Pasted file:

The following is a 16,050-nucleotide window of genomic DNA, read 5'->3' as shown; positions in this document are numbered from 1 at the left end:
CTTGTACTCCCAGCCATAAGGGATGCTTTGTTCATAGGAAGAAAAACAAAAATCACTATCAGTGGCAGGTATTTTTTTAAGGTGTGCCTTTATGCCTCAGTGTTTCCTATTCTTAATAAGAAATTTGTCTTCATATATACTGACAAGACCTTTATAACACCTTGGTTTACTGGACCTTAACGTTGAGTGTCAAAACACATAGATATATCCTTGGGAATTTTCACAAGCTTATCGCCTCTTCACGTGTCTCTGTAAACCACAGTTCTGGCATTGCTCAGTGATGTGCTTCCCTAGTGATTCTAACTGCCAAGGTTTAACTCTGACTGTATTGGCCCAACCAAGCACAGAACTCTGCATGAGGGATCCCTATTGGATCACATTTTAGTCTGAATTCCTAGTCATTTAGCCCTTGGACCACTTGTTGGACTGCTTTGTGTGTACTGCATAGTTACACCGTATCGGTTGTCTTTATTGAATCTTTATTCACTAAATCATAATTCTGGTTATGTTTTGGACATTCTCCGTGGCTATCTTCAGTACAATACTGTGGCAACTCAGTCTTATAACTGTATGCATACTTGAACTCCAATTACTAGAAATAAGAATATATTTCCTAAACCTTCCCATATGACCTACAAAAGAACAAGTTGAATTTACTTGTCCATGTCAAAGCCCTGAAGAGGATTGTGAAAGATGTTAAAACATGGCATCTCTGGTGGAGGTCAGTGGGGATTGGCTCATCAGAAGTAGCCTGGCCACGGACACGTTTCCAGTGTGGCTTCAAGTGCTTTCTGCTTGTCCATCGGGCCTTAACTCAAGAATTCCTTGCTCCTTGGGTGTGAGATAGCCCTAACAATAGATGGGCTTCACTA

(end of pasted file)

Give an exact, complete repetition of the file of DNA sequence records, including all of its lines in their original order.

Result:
The following is a 16,050-nucleotide window of genomic DNA, read 5'->3' as shown; positions in this document are numbered from 1 at the left end:
CTTGTACTCCCAGCCATAAGGGATGCTTTGTTCATAGGAAGAAAAACAAAAATCACTATCAGTGGCAGGTATTTTTTTAAGGTGTGCCTTTATGCCTCAGTGTTTCCTATTCTTAATAAGAAATTTGTCTTCATATATACTGACAAGACCTTTATAACACCTTGGTTTACTGGACCTTAACGTTGAGTGTCAAAACACATAGATATATCCTTGGGAATTTTCACAAGCTTATCGCCTCTTCACGTGTCTCTGTAAACCACAGTTCTGGCATTGCTCAGTGATGTGCTTCCCTAGTGATTCTAACTGCCAAGGTTTAACTCTGACTGTATTGGCCCAACCAAGCACAGAACTCTGCATGAGGGATCCCTATTGGATCACATTTTAGTCTGAATTCCTAGTCATTTAGCCCTTGGACCACTTGTTGGACTGCTTTGTGTGTACTGCATAGTTACACCGTATCGGTTGTCTTTATTGAATCTTTATTCACTAAATCATAATTCTGGTTATGTTTTGGACATTCTCCGTGGCTATCTTCAGTACAATACTGTGGCAACTCAGTCTTATAACTGTATGCATACTTGAACTCCAATTACTAGAAATAAGAATATATTTCCTAAACCTTCCCATATGACCTACAAAAGAACAAGTTGAATTTACTTGTCCATGTCAAAGCCCTGAAGAGGATTGTGAAAGATGTTAAAACATGGCATCTCTGGTGGAGGTCAGTGGGGATTGGCTCATCAGAAGTAGCCTGGCCACGGACACGTTTCCAGTGTGGCTTCAAGTGCTTTCTGCTTGTCCATCGGGCCTTAACTCAAGAATTCCTTGCTCCTTGGGTGTGAGATAGCCCTAACAATAGATGGGCTTCACTA